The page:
M’SWAIN IS PRESIDENT
Semester V held a meeting W^ednes-
day, February 23, for the purpose of
electing officers. George MeSwain was
elected president; Theron Brown, vice-
president ; Elvie Hope, secretary and
treasurer, and Dillard McGlamery will
represent Semester V on the Student
In a Semester VI meet Miss Mary
Wheeler told the class that the juniors
held many responsibilities. “The jun
iors are preparing to shoulder the re
sponsibilities as leaders in the senior
class,” declared Miss Wheeler, “Jun
iors should always be looking for some
thing to do.”
Judah Shohan, John Mebane, of
Greensboro, and Garland McPherson,
of High Point, freshmen, were chosen
to represent the Dialectic senate in its
freshman-sophomore debate with the
Philanthropic senate, to take place
some time in March.
This query is: “Resolved, That there
should be enacted a workmen’s com
pensation act in North Carolina, insur
ance to be paid by the employer for
the employee, constitutionally conced
John Mebane was recently elected
president of the new freshman debating
Aren’t we proud of Roger Haller? He
made the honor roll at Washington and
We hear that Bill Homey is training
hard for the track meet. Come on,
Bill, we’re betting on ya!
Our dear Luke Glascock is stepping
out at Carolina.
We hear that “Pete” Whittington is
the stuff at Carolina.
Ed Mendenhall and Little Mo’ are
regular week-end visitors in Greens
boro. I wonder what the attraction is?
Wade Hobbs, from the class of ’26,
says that freshman life at State is
;reat, but eevn that doesn’t keep him
iway from G. H. S.
SENIORS START MAKING
In Class Meeting Miriam Block Is
Chosen Testator, Ruth Heath, Pro
phet; and E. Scarboro, Historian
Idle senior class held a meeting,
March 7, during chapel period, in room
106, and elected the following: Miriam
Block, testator; Ruth Heath, prophet,
and Ernest Scarboro, historian.
A committee was appointed to meet
with Miss Lily Walker and Miss lone
Grogan, senior faculty advisers, to offer
suggestions for class day.
Plans were made and presented to
the class at a meeting held in 103 dur
ing chapel period, March 6. They were
unanimously adopted. Each member
of , the class expects to All his respon
sibility in making the class day a great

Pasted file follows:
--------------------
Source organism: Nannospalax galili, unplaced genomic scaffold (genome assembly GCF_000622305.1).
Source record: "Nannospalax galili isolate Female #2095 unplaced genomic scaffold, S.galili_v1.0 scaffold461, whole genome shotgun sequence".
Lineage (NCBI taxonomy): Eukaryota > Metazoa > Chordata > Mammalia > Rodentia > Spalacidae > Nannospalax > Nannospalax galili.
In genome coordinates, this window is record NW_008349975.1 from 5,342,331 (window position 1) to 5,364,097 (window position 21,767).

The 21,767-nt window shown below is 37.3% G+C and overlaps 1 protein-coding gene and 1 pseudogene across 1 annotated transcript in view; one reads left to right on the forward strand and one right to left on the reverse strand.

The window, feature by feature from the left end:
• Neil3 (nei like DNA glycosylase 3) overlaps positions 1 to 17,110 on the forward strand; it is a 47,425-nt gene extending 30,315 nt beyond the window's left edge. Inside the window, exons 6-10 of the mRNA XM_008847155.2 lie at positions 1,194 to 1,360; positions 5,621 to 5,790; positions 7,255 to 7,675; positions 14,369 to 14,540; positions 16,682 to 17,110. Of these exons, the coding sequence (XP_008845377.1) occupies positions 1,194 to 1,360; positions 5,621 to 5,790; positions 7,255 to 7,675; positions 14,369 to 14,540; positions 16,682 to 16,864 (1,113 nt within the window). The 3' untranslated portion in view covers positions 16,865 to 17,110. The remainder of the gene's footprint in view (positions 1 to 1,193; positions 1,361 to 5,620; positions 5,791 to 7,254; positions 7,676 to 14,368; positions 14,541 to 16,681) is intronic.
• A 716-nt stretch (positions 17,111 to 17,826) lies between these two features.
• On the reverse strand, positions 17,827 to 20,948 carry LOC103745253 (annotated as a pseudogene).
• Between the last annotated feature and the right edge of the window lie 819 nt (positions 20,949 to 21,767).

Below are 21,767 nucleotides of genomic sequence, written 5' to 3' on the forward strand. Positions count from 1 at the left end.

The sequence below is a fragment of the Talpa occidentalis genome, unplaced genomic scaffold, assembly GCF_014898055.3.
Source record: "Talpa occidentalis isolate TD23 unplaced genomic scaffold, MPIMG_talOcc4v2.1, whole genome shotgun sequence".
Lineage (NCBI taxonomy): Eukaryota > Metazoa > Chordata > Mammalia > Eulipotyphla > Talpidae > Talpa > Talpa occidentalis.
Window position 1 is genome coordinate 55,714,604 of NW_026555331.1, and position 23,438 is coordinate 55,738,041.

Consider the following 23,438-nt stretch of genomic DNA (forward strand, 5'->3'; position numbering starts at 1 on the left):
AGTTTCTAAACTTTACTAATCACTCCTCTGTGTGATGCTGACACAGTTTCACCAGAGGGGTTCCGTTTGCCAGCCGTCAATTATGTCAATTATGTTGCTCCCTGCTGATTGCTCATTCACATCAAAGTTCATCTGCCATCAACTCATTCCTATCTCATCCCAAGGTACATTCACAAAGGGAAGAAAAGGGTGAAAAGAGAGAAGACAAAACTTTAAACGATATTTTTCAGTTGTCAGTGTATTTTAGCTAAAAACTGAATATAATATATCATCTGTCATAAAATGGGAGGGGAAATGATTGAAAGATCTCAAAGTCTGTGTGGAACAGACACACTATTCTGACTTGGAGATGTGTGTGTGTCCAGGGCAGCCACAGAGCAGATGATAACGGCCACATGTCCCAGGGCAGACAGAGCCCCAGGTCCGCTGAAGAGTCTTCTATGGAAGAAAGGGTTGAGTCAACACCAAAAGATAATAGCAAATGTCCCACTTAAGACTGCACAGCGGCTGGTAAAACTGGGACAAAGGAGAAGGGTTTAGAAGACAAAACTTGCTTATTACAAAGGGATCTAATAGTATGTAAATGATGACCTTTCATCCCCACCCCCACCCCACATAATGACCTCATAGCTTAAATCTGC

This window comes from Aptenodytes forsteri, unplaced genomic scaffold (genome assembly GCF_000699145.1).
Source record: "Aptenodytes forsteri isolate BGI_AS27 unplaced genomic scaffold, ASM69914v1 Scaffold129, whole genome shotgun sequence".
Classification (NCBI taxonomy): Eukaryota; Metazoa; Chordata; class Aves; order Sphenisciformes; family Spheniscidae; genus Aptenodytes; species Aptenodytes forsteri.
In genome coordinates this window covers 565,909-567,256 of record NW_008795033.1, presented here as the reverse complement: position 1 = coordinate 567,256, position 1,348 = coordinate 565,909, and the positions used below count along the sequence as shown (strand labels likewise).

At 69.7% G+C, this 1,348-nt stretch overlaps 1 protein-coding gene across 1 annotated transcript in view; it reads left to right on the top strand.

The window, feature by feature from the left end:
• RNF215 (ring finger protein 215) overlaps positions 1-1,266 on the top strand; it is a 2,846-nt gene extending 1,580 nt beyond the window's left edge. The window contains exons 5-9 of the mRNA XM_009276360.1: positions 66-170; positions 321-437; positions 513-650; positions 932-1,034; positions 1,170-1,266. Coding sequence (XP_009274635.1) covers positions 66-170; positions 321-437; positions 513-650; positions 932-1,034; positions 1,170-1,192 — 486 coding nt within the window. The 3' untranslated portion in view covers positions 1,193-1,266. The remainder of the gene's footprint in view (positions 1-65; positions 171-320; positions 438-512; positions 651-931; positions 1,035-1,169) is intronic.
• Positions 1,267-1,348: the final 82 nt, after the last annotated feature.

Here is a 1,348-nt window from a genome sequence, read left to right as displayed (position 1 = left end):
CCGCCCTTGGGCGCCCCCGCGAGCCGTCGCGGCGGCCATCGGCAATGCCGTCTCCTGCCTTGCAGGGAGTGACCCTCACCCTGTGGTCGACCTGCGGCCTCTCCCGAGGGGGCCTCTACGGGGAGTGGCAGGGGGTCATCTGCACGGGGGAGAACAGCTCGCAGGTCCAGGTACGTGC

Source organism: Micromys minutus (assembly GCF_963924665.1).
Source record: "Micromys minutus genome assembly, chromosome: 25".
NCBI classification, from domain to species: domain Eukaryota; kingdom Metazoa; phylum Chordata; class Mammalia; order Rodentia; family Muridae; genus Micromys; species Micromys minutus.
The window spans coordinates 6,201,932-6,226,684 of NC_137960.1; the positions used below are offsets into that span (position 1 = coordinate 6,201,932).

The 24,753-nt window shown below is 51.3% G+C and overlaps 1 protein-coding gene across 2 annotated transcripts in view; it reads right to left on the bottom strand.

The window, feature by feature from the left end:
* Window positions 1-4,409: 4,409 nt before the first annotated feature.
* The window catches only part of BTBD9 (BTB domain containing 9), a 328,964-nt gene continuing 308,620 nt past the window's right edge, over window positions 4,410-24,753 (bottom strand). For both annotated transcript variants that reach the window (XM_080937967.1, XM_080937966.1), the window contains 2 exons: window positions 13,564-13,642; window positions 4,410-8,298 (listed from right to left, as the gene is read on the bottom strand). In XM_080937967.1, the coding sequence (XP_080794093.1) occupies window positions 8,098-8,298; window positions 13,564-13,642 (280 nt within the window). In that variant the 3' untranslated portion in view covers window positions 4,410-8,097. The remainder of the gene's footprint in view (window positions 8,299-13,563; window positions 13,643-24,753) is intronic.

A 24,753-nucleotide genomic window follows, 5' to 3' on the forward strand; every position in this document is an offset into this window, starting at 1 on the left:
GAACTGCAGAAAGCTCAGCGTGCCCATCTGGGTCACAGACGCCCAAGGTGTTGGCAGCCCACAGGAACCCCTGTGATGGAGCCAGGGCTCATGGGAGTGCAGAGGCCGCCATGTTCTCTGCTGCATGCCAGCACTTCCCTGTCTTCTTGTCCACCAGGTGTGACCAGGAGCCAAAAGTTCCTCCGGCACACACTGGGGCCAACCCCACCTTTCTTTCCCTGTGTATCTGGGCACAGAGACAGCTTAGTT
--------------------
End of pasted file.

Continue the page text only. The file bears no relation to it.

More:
MR. CHARLES BOYD
LEADS OPEN FORUM
Sponsored by Several Hi-Y Clubs and
Girl Reserves of Greensboro
The first of a series of Sunday after
noon forum meetings was held in the
boys’ lobby of the Y. M. C. A. February
21. Mr. Charles Boyd was the leader,
the topic of discussion being “World
Peace.” Mary Jane Wharton presided
After the discussion a delightful so
cial period was held at which time re
freshments were served.
Miss Harriet Elliot, of N. C. C., led
the discussion on Sunday, February 27.
The subject was “The Relation of the
United States to Latin America.” Fin
ley Atkisson presided at the meeting.
These meetings were sponsored by
the Hi-Y and Girl Reserve Clubs of
Greensboro and Pomona High Schools.
BUFFALO SENIORS TO
GRADUATE WITH G.H.S.
The sixteen seniors that came to G.
IT. S. from Buffalo High School held
a meeting February 24 to decide wheth
er or not they would graduate with the
Buffalo students or with the G. II. S.
students. The final decision was to
graduate from G. H. S. and take part
in all senior activities.
“What’s the matter? Haven’t I run
you out of this hall a dozen times al
ready? Now get back to your rooms.”
“But, Mr. Phillips, you said the bell
would irng at twelve and it’s now
“Well, it can ring without you look
ing at it. Now, back to your rooms!”
“Great day, you can’t even be com
fortable around here without being hol
“Back to the woods, Abraham! Back
to the woods!”
“Now stay in there until the bell
“There’s the bell I Get out of my
Down the steps and out of the doox*.
Snow ! Snow ! Snow !
“Ix)ok out, Zeke, or you’ll get hit
with a snowball.”
“Bill, this isn’t Saturday or even a
holiday. So I didn’t need a bath even
if it is with a snowball.”
“Don’t pull me down, too; just ’cause
you fall it’s no reason I have too, also.”
‘ ‘Be good, boys; let us by ; we haven’t
done a thing to you.”
“Run for your lives or you won’t
“Gee, I wish I had nine like a cat;
then I wouldn’t be so scared of getting
“There goes that dag-gone bell
“Tinkle, tinkle little bell.
How I wish you were—frozen up like
our water pipes!”
“Wonder how long they are gonna
keep us snowbound over here.”
“G’bye, Jane; wait for me when we
get out of school, if we ever do.”